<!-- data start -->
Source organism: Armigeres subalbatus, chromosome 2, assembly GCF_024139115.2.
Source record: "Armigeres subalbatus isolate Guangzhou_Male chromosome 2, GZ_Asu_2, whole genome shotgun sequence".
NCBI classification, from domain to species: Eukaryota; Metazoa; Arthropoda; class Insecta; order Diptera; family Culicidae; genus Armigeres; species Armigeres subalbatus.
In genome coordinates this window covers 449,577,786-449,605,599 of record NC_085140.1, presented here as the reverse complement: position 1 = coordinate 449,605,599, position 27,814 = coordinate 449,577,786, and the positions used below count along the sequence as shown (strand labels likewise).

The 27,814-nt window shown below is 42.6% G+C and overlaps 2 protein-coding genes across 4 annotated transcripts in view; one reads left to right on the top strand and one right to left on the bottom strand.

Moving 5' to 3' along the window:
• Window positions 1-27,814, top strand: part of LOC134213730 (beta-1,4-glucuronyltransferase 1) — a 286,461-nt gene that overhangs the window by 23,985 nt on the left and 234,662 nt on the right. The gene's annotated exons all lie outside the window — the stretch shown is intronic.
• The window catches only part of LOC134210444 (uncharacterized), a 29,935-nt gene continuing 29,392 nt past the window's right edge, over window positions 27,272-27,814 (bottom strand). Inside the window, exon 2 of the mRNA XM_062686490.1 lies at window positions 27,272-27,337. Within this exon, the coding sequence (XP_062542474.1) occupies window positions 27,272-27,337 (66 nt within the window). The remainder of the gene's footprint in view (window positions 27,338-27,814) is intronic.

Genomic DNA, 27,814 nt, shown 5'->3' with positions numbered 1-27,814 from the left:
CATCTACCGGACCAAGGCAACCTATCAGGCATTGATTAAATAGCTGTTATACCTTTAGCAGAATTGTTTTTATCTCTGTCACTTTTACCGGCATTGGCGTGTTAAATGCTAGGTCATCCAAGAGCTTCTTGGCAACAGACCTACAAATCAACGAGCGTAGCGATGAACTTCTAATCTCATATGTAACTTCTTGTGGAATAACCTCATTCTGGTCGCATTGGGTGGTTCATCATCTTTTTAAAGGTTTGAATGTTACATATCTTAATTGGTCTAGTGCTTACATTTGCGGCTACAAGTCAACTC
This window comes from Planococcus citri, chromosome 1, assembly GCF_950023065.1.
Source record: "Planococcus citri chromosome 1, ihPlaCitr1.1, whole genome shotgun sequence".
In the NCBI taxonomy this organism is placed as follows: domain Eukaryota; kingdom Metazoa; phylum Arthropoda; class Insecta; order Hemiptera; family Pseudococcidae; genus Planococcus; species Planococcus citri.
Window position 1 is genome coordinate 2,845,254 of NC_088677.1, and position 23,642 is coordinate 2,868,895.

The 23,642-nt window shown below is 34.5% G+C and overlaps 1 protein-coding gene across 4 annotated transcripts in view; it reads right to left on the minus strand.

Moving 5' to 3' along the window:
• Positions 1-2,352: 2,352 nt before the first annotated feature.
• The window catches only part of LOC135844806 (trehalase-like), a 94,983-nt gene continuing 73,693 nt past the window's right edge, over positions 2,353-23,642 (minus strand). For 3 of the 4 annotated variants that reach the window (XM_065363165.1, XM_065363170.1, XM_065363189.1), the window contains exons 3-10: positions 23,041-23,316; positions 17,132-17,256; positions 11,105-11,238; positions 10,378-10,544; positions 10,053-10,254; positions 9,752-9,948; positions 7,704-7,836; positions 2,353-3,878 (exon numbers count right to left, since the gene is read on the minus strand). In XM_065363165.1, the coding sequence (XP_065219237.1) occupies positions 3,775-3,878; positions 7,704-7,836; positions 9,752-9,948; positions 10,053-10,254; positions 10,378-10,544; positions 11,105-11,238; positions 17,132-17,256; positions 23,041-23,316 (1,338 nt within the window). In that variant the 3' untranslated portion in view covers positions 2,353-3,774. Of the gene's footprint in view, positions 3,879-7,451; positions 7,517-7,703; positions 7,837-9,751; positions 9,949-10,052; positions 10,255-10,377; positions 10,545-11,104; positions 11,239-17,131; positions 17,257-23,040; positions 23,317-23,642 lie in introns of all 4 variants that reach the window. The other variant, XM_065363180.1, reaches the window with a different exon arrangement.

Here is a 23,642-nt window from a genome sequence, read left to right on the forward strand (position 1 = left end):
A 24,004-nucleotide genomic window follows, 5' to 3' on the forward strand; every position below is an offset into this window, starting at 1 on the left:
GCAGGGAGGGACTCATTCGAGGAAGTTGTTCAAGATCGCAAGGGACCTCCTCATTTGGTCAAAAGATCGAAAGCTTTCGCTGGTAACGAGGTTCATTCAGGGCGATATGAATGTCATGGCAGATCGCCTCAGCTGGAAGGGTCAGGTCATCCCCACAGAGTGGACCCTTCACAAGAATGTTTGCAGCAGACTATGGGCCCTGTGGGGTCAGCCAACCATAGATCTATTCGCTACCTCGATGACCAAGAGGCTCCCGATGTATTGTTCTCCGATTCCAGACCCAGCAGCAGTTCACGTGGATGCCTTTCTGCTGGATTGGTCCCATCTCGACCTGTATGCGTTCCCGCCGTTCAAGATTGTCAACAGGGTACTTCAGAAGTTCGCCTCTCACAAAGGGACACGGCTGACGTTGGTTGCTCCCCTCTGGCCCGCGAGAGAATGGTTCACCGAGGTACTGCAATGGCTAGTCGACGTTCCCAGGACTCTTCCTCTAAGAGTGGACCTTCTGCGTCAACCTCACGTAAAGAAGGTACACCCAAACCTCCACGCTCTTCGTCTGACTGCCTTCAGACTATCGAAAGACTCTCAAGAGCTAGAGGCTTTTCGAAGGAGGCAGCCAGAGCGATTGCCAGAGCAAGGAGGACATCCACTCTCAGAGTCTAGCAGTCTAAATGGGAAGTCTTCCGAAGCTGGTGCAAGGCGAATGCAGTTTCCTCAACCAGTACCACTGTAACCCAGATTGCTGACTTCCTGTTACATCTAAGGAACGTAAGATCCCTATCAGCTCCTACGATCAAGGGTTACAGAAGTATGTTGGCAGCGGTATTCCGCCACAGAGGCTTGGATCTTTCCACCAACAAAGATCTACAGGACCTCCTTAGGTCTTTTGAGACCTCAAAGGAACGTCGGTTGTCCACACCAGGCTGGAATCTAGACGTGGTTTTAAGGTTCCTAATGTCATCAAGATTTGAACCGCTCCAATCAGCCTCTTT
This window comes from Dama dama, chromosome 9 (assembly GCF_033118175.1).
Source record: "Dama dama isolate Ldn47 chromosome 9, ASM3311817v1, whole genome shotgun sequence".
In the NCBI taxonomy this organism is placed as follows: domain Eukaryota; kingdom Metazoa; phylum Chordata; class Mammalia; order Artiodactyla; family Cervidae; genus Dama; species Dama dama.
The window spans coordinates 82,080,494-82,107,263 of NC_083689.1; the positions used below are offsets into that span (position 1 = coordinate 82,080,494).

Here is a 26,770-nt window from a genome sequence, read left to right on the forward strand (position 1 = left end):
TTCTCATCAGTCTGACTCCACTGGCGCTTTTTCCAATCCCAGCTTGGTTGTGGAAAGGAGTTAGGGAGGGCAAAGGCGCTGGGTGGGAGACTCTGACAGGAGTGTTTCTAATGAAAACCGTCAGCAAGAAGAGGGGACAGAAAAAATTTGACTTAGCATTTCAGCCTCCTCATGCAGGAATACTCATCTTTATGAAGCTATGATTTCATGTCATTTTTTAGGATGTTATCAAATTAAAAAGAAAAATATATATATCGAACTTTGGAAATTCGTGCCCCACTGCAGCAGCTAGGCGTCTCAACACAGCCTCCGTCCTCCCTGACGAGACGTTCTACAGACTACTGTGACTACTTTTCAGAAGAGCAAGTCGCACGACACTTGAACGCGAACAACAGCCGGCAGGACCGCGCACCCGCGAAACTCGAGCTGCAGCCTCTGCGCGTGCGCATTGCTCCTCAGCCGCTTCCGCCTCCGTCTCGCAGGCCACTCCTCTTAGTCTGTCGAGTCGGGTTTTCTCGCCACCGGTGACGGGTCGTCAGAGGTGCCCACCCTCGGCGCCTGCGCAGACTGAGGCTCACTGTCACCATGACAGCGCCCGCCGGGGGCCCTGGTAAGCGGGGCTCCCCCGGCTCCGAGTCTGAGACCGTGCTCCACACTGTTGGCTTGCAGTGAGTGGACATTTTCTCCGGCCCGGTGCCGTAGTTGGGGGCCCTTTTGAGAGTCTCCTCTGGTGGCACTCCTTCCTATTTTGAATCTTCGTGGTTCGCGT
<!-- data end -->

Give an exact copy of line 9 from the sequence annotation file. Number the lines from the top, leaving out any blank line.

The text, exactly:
Genomic DNA, 27,814 nt, shown 5'->3' with positions numbered 1-27,814 from the left: